Sam Simon is a co-creator and executive producer of the longest running scripted primetime show ever: The Simpsons. Simon, however, clashed with the show's other creators and left the show in 1993, after only four seasons.
Co-creator Matt Groening called Simon “brilliantly funny” but “unpleasant and mentally unbalanced.” D’oh indeed!
In hindsight, Simon should also be described as a brilliant businessman. He negotiated to keep executive producer credits for the show and a share of The Simpsons' profits each year, including those from highly lucrative home media distribution. So despite having left the show 20 years ago, Simon is still listed as an executive producer on each episode. His profits keep rolling in, year after year.
And more recently, a diagnosis of terminal cancer stoked an estate planning effort that offers lessons for advisors and their clients.
Interestingly, Simon appears embarrassed by how much money he still receives — tens of millions of dollars each year, as he’s revealed in media interviews. He’s said it’s far more money than he could ever need. Because Simon is divorced and has no children (although he is engaged), Simon says his family members are already well taken care of and don’t need the show's lucrative royalties.
So what does Simon want to do with all of his millions? He is prepared to donate almost all of his royalties from the show to charity.
Yet Simon is very particular about the charities he helps. He founded the Sam Simon Foundation (reportedly worth nearly $23 million as of 2011) to rescue stray dogs and feed the homeless with vegan food. He has donated so much to PETA that the organization renamed its headquarters after him. Anti-whaling activists named their newest ship after him, for all of his help with their organization.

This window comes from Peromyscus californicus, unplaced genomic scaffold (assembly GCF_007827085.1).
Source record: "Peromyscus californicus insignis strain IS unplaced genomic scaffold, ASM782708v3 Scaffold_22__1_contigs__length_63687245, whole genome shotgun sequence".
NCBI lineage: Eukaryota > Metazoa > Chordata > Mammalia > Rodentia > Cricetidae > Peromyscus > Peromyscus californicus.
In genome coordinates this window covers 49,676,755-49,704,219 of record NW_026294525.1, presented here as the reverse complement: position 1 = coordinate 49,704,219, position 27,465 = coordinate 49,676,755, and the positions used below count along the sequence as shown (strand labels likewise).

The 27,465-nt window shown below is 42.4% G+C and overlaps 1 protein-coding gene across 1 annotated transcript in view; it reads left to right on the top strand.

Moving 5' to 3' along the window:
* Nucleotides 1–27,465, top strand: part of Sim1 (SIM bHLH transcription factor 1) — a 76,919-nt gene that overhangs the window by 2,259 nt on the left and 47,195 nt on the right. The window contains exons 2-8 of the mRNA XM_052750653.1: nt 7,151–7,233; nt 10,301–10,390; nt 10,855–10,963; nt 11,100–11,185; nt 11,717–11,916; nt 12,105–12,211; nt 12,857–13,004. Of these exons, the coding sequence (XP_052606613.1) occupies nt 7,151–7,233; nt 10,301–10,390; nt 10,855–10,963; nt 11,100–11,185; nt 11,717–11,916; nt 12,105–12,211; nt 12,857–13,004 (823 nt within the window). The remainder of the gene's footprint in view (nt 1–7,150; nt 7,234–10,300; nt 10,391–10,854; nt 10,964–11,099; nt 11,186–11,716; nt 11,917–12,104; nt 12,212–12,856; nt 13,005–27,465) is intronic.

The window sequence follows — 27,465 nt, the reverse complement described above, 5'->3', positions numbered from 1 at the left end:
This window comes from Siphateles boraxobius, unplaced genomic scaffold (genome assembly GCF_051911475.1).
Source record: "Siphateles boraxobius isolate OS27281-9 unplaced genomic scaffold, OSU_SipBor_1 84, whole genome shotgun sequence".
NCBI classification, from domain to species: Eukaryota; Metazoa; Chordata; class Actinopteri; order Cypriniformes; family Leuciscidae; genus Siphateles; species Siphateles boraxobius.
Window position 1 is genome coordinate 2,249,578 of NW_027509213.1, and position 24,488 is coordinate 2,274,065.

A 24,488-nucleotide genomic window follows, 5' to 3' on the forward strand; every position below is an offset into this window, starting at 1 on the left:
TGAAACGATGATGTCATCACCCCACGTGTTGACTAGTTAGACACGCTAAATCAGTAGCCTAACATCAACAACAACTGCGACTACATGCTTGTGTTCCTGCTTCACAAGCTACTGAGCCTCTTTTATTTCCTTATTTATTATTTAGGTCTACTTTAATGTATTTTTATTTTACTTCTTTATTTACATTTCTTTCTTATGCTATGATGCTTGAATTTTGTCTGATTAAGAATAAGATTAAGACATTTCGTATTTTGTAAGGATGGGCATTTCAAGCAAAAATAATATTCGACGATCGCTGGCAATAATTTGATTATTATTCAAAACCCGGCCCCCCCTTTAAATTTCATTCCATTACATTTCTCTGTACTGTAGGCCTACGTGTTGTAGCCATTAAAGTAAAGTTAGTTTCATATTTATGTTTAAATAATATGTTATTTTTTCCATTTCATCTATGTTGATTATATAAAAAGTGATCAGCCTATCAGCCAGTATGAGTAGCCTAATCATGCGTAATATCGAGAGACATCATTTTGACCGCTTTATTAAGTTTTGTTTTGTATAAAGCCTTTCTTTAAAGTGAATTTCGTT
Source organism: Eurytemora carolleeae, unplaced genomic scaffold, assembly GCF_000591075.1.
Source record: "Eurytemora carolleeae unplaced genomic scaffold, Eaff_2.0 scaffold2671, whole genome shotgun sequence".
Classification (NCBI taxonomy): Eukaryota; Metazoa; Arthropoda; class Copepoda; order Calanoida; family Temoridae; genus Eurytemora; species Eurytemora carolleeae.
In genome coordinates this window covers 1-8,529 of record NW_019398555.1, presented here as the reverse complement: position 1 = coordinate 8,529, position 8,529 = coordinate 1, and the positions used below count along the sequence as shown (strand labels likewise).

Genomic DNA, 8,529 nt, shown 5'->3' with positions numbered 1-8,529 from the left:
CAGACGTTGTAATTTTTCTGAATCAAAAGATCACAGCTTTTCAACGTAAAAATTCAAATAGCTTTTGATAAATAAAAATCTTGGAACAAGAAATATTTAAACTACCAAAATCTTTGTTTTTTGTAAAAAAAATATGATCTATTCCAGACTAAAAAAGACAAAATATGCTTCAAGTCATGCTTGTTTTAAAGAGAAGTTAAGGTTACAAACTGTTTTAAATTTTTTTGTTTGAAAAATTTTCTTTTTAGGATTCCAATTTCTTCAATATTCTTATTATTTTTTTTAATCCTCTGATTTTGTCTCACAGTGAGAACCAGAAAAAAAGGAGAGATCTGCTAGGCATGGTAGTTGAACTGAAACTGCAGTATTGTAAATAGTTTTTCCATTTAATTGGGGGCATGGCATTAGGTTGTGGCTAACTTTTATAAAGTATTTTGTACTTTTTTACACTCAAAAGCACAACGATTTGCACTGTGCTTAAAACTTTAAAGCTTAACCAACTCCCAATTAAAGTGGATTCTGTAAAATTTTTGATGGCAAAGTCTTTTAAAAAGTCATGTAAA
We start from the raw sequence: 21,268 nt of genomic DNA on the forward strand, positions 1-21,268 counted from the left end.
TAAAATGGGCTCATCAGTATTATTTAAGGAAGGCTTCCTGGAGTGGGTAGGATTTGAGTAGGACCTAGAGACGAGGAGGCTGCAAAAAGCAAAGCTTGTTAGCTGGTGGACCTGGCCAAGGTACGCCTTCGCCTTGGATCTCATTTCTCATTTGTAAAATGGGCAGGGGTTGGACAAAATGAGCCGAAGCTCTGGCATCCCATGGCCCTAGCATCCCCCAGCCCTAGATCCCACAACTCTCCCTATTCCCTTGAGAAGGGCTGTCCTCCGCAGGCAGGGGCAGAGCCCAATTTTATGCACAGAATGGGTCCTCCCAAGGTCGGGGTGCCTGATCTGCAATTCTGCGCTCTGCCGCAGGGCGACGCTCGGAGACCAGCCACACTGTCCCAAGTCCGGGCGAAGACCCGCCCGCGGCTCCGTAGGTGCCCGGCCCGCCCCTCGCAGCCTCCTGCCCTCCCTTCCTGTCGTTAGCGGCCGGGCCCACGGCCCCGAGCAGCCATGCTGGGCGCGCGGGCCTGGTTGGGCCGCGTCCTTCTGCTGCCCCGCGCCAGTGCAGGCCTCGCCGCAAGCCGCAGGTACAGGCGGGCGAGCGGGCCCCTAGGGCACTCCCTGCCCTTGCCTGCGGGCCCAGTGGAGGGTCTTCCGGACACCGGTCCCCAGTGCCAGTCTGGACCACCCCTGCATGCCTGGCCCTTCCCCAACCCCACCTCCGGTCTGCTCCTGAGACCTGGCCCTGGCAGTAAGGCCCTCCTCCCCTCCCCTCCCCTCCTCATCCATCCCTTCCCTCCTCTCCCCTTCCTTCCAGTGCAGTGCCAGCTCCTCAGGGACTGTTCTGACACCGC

Simon was diagnosed with terminal colon cancer in late 2012 and given a short amount of time to live. According to the Hollywood Reporter interview he recently gave, the cancer perforated his colon, almost killing him. He woke up in the hospital and realized that because he only had a will, it was time to do some serious estate planning.
Simon worked with consultants from the Rockefeller Foundation to set up a trust with some “fantastic trustees,” Simon says. He is excited that the charitable trust he created will continue living after he’s gone.
We can only hope that Simon continues to do well and overcomes his cancer. But in addition to his other good work, Simon can also teach about the importance of good estate planning.
Had he died with only a will in place, much of his fortune would have been lost to estate taxes, probate court costs, and legal fees — the same problems that are affecting the James Gandolfini estate. But by using more sophisticated estate planning, including a charitable trust, Simon can avoid all of that — making sure that more of his fortune can be used to achieve his goals and dreams, rather than being wasted.
You can share Simon's story with clients and prospects who need some help overcoming procrastination.
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Danielle and Andrew Mayoras are co-authors of Trial & Heirs: Famous Fortune Fights! For the latest celebrity and high-profile cases, with tips to protect yourself, your loved ones, and your clients, click here to subscribe to The Trial & Heirs Update. You can “like” them on Facebook and follow them on Twitter.